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- 27 Feb 2020, 3 nights
- 2 Guests
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Welcome to Donegal Town Independent hostel, a warm friendly family run hostel with great showers,a self catering kitchen.
This family run hostel is clean and friendly with lots of info on donegal t... More...
Located at Irelands most northerly point overlooking the fishing pier, beach, sea and highlands of Donegal across the bay.... More...
This hostel is also a prime location from which to discover the northwest Donegal area...... More...
Here at Aras Ghleann Cholm Cille we take pride in providing hotel standard accommodation at hostel prices.... More...
The Bluestack Centre is a luxury 28 bed self-catering hostel idyllically located at the foothills of the magnificent Bluestack Mountains approx 8km from Donegal town.... More...
The Atlantic Guesthouse is one of the oldest established guesthouses in the heart of Donegal Town, family run for over 40 years, with worldwide visitors returning year after year.... More...
Donegal is a wild escape along Ireland's northwest coast, characterised by rugged geography, golden beaches and wildlife so abundant it can feel untouched by human beings. Its beautiful natural setting means the county is famed for both its adventurous activities and its feeling of remoteness. Where people gather, however, it's with the famous Irish warmth and welcome. The food and pub scene is friendly and fun, and you're never far away from a singalong. You'll likely hear Gaelic being spoken, as around a third of the population use the language.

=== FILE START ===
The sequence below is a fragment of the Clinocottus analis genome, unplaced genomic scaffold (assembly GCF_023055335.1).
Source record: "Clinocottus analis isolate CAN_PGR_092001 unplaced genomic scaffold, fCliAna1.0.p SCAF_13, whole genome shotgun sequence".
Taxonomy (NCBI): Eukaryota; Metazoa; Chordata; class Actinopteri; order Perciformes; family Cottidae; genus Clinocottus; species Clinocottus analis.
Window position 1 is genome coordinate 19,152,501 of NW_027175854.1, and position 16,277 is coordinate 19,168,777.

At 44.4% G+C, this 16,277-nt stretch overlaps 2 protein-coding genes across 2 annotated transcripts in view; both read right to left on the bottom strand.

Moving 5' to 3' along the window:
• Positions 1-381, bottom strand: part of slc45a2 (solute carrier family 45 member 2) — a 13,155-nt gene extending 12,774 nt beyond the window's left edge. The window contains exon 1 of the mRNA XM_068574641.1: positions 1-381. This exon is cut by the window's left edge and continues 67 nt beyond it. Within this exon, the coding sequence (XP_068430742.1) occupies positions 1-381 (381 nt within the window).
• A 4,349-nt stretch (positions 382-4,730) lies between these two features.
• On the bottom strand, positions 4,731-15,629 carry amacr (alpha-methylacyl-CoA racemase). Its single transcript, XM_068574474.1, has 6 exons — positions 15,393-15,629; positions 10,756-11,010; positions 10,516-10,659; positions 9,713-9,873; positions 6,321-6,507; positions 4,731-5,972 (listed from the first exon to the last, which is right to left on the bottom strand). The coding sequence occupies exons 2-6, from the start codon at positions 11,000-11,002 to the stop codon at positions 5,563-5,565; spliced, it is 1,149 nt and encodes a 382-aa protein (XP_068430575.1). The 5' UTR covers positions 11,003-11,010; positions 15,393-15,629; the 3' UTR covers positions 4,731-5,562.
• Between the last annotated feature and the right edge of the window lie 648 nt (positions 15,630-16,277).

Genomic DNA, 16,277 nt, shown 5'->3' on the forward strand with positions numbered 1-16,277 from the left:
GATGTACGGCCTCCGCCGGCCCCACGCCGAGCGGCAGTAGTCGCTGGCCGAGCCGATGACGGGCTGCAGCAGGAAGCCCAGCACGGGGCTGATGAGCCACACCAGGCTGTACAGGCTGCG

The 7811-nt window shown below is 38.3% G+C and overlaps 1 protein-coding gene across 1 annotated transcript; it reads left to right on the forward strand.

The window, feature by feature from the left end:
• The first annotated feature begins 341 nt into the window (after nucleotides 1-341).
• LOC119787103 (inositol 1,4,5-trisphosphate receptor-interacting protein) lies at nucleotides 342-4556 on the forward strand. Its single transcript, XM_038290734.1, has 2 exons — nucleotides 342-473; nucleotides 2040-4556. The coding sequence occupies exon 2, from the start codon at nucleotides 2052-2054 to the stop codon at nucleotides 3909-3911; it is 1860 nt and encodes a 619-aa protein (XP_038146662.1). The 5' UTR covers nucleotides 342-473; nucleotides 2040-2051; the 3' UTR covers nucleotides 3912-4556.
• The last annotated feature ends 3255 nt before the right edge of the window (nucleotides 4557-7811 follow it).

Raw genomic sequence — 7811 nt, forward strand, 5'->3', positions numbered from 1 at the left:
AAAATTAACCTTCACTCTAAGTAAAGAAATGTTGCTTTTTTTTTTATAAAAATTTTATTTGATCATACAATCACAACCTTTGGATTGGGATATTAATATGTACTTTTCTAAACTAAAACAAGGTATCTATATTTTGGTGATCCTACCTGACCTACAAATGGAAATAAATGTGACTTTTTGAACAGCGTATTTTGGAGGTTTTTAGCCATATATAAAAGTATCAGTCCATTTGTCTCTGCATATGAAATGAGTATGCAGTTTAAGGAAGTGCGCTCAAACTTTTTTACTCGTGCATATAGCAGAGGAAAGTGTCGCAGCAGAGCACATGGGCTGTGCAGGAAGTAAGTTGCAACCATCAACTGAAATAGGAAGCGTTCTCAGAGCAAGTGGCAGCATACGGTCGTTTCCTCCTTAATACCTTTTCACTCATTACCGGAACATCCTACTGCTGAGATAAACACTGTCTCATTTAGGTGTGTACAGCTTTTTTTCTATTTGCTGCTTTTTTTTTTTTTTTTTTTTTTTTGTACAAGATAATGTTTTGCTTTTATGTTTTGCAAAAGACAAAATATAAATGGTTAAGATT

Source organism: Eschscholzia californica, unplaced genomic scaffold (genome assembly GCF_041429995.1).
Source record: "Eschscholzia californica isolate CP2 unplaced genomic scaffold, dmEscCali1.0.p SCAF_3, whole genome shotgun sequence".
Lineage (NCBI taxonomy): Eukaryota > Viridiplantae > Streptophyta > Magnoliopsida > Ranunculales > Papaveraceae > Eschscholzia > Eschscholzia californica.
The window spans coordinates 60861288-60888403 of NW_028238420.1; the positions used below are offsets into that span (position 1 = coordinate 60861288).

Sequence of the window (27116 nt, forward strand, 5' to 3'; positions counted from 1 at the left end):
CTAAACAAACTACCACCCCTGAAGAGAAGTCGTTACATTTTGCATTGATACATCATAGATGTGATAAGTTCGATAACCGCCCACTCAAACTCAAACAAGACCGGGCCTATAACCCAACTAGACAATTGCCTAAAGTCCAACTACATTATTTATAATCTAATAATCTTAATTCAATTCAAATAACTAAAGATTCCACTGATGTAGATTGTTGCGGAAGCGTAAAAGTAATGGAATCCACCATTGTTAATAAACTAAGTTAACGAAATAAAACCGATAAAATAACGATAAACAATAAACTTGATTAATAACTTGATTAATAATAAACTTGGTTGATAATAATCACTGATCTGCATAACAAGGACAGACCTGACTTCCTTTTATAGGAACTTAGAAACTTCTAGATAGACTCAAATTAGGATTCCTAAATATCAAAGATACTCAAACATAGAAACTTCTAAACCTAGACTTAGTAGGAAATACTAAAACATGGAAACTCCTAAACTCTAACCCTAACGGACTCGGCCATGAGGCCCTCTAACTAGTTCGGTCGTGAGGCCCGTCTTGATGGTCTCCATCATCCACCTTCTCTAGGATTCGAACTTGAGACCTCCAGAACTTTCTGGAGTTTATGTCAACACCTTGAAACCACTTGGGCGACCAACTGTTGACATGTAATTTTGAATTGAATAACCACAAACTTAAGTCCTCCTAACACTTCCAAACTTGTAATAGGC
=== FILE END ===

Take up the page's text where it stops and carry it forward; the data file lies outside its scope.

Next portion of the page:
You can stay in a Donegal hostel at Ireland's most northerly point, in a building nestled against the county's highest peak, or in the heart of the Blue Stack Mountains. There's a hostel attached to a 19th-century corn mill and another in a former hunting lodge and listed building. Lots of hostels in Donegal have private rooms or female-only dorms and you can choose a place with self-catering facilities to whip up something tasty, even when you're miles from the nearest restaurant.
Donegal town has a history stretching back beyond the 8th-century Viking invasion that gave it its Irish name, Dún na nGall or 'Fort of the Foreigners'. It's where you'll find Donegal Castle, built in 1474, and The Diamond, full of bustling pubs and shops. Bundoran is the place to be for surfers, with its amusement arcades and funfairs making it an ideal stop for the traditional seaside experience. The Sliabh Liag, or Slieve League, peninsula has 600m-high cliffs perfect for daring hikers.
Between surfing, hiking and scaling cliffs in Ireland's most climbable location, there's plenty to do in Donegal while you catch your breath. Visit Glenveagh National Park to explore the gardens and 19th-century fairytale castle and to spot Ireland's rare golden eagles. For a day trip like no other, check out Tory Island. It's full of history and its tiny community of around 130 people (mostly artists) is led by an elected king, as is tradition. Head to The Diamond, the town's main square, in the evening to find lively bars after the day's adventures.
Buses go to Donegal from cities like Dublin and Glasgow. There are flights into Donegal Airport from Dublin and Glasgow too, then it's about an 80-minute drive to Donegal town and just under 2 hours to Buncrana. You can catch the bus to get around the county's towns and cities or hire a car if you have big bags or surfboards.